Published: 02/12/2022

By Jamie Hansen, Global Health Communications Manager

Schistosomiasis, spread by freshwater snails, affects more than 200 million people in many tropical regions of the world. It can cause long-term, irreversible consequences such as stomach pain, enlarged liver, and cancer. Public health officials worry that land use change and shifting rainfall patterns could dramatically shift the locations where the snails, and therefore the parasite, can thrive.

In Brazil, climate and other human-made environmental changes threaten decades-long efforts to fight this widespread and debilitating parasitic disease. Now, a partnership between disease ecology researchers from Stanford and their Brazilian colleagues is helping to proactively predict these impacts in Brazil – and beyond.

“For the first time, we have been able to combine tools like long-term snail surveillance records with satellite imagery that tracks agricultural expansion, the growth of urban areas, and climate at fine resolution across entire countries,” said Global Health Faculty Fellow Erin Mordecai, PhD, who co-supervised the work with Global Health Faculty Fellow Giulio DeLeo, PhD. “With these tools, we can map how the habitat for schistosomiasis-transmitting snails is changing across Brazil with unprecedented precision. This helps us to understand where schistosomiasis could appear next.”

In 2021, a project supported by the Belmont Collaborative Forum on Climate, Environment and Health, the US National Science Foundation, São Paulo Research Foundation (FAPESP) and the Stanford Global Health Seed Grant, enabled disease ecology experts from Stanford and Brazil to collaboratively build tools to predict the effects of environmental changes on the disease-spreading snails.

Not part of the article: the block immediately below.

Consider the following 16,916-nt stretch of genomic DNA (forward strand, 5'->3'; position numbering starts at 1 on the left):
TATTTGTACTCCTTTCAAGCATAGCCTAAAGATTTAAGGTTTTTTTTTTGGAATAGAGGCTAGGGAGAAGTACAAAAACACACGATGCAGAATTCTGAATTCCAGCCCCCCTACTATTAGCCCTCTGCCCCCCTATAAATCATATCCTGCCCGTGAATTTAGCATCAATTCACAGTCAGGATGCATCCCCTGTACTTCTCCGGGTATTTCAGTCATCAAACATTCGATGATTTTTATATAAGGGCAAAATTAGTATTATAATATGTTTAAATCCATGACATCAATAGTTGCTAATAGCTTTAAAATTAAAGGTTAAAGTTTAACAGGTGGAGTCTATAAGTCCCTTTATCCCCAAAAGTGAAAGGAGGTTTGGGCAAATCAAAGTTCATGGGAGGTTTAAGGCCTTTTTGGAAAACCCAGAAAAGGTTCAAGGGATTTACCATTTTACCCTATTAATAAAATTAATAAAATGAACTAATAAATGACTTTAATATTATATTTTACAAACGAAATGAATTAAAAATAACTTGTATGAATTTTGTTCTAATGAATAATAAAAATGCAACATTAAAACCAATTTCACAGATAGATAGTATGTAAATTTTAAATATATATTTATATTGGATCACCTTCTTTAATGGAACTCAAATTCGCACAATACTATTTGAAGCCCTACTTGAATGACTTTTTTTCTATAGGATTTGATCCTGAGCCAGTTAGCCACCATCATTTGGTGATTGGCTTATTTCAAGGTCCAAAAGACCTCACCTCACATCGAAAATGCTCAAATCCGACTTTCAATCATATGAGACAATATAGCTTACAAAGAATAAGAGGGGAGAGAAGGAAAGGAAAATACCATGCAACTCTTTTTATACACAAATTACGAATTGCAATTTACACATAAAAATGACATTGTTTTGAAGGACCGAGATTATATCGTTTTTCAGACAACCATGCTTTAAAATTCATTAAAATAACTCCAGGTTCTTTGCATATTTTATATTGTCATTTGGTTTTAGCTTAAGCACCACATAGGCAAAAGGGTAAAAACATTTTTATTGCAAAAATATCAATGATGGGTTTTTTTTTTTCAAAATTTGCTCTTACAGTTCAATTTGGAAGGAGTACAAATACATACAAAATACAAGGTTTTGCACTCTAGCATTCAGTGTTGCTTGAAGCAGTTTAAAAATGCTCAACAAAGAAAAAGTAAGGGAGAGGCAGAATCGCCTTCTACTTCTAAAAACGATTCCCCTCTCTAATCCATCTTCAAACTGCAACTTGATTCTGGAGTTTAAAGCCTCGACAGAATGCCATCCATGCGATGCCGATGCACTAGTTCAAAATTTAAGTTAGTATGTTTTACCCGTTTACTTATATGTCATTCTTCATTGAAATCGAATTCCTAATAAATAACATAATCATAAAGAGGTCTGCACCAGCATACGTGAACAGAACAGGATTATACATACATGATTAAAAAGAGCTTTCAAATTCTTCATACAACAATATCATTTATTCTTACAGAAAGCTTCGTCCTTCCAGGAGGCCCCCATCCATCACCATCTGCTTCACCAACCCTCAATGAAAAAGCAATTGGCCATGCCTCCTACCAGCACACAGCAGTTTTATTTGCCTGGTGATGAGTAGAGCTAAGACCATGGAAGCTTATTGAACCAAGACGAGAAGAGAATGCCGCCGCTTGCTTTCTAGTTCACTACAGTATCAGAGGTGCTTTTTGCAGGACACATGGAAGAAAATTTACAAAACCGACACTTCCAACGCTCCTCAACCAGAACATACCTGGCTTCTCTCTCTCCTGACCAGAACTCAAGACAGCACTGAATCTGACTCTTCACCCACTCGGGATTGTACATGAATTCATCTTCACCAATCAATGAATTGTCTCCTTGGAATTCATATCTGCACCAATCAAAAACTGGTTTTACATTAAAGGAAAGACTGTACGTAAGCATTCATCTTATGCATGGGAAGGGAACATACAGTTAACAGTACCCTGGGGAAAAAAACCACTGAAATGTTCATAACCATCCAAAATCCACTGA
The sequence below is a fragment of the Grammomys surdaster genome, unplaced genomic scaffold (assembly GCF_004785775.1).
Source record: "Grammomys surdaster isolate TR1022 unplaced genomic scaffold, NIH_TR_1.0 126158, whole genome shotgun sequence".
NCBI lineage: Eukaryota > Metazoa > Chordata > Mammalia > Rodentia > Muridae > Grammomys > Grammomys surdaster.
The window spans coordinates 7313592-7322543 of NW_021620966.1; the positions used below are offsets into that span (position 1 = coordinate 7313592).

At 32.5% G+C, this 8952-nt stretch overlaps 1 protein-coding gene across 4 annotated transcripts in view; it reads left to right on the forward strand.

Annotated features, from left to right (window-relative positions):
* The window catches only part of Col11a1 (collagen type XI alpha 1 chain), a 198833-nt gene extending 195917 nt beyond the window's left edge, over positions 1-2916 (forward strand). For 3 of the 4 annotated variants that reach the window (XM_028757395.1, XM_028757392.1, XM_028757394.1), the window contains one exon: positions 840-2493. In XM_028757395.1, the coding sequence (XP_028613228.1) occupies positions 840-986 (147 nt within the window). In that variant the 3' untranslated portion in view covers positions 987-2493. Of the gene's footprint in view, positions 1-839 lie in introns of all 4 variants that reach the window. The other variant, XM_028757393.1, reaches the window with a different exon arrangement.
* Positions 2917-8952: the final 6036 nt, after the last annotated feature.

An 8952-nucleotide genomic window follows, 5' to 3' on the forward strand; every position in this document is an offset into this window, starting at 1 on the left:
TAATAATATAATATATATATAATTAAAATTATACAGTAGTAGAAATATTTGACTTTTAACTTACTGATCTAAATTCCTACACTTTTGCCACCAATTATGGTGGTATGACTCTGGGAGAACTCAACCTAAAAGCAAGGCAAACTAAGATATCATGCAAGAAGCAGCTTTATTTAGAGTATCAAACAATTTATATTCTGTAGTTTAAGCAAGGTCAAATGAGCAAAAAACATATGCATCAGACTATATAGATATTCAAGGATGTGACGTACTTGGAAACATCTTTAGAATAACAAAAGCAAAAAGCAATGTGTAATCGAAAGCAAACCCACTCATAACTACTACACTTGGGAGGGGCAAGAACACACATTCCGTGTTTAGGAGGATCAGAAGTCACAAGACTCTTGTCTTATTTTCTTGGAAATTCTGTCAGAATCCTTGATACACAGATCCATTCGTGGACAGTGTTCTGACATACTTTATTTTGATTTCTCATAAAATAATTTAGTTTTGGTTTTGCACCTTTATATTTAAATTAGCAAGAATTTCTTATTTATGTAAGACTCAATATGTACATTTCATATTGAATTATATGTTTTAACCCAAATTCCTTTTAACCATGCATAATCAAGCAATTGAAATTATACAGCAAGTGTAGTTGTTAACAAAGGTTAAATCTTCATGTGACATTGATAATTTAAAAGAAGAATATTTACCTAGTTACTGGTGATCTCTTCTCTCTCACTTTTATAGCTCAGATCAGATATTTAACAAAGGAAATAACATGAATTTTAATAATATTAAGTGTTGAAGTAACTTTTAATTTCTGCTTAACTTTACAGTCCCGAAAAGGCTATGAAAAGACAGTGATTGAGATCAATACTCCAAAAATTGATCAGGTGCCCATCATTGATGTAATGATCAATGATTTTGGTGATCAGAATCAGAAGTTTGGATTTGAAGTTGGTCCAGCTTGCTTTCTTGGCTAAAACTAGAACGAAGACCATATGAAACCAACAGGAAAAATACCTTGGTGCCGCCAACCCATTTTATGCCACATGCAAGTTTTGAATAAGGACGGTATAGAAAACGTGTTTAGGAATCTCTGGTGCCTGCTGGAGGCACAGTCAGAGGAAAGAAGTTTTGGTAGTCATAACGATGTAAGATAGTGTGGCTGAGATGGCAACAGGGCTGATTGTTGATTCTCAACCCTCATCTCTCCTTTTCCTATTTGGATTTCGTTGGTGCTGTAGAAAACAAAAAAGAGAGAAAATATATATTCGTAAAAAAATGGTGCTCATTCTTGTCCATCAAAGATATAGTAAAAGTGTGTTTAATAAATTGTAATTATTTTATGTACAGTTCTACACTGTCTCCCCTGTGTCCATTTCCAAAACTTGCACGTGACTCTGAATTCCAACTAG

The collaboration is helping epidemiologists and researchers update their paradigms about schistosomiasis in Brazil and prioritize public health interventions in light of environmental changes. 

Two forthcoming publications will highlight the findings of this research collaborative. In one, Aly Singleton, a PhD student in Stanford’s Emmett Interdisciplinary Program in Environment and Resources, analyzes how a tool called species distribution modeling can best be used to predict how changes in temperature, rainfall, and urbanization will affect snail distributions in the future. She hopes her paper will help researchers around the world adapt this powerful tool to understand climate and land use change’s impact on a range of diseases.

“Despite species distribution models becoming increasingly popular tools, there are still a lot of open questions about how to best build the models,” Singleton said. “I wanted to create a resource that could inform our team’s efforts and also be useful to researchers using these methods around the world.”

Singleton’s colleague Caroline Glidden, PhD, a senior scientist in the Mordecai Lab and postdoctoral fellow with Stanford’s HAI, has applied this methodology to better understand how climate and land use change impacts snail distribution in Brazil. Her forthcoming publication will share findings about how precipitation and land use change have driven changes in snail distribution throughout the last three decades.

“The analysis that Caroline Glidden and Aly Singleton conducted with our colleagues in Sao Paulo State has clearly identified, for the first time, rapidly growing informal settlements both in rural areas or at the outskirts of urban centers as the most likely habitat for the snails as well as potential transmission hotspots for schistosomiasis”, said De Leo. “These findings open new opportunities for disease surveillance and for interventions that can reduce the risk of schistosomiasis transmission”.

Check back for news on these publications this spring.